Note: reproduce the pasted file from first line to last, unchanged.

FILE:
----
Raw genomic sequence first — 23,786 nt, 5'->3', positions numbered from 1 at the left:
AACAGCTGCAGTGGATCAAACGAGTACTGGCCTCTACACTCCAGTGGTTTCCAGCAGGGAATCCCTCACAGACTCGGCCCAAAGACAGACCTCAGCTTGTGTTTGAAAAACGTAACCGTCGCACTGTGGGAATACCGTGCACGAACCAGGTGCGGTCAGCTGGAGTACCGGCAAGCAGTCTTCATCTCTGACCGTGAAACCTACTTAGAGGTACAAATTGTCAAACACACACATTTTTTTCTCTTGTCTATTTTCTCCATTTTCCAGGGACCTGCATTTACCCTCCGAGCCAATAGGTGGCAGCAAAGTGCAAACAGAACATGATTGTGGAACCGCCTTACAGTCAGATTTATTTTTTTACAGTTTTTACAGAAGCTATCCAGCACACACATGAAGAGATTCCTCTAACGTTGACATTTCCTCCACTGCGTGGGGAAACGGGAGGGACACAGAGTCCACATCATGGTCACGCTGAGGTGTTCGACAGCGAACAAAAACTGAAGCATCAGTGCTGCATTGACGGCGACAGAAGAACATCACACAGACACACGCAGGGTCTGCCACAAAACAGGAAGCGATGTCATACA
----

Raw genomic sequence first — 23,786 nt, 5'->3', positions numbered from 1 at the left:
AACAGCTGCAGTGGATCAAACGAGTACTGGCCTCTACACTCCAGTGGTTTCCAGCAGGGAATCCCTCACAGACTCGGCCCAAAGACAGACCTCAGCTTGTGTTTGAAAAACGTAACCGTCGCACTGTGGGAATACCGTGCACGAACCAGGTGCGGTCAGCTGGAGTACCGGCAAGCAGTCTTCATCTCTGACCGTGAAACCTACTTAGAGGTACAAATTGTCAAACACACACATTTTTTTCTCTTGTCTATTTTCTCCATTTTCCAGGGACCTGCATTTACCCTCCGAGCCAATAGGTGGCAGCAAAGTGCAAACAGAACATGATTGTGGAACCGCCTTACAGTCAGATTTATTTTTTTACAGTTTTTACAGAAGCTATCCAGCACACACATGAAGAGATTCCTCTAACGTTGACATTTCCTCCACTGCGTGGGGAAACGGGAGGGACACAGAGTCCACATCATGGTCACGCTGAGGTGTTCGACAGCGAACAAAAACTGAAGCATCAGTGCTGCATTGACGGCGACAGAAGAACATCACACAGACACACGCAGGGTCTGCCACAAAACAGGAAGCGATGTCATACA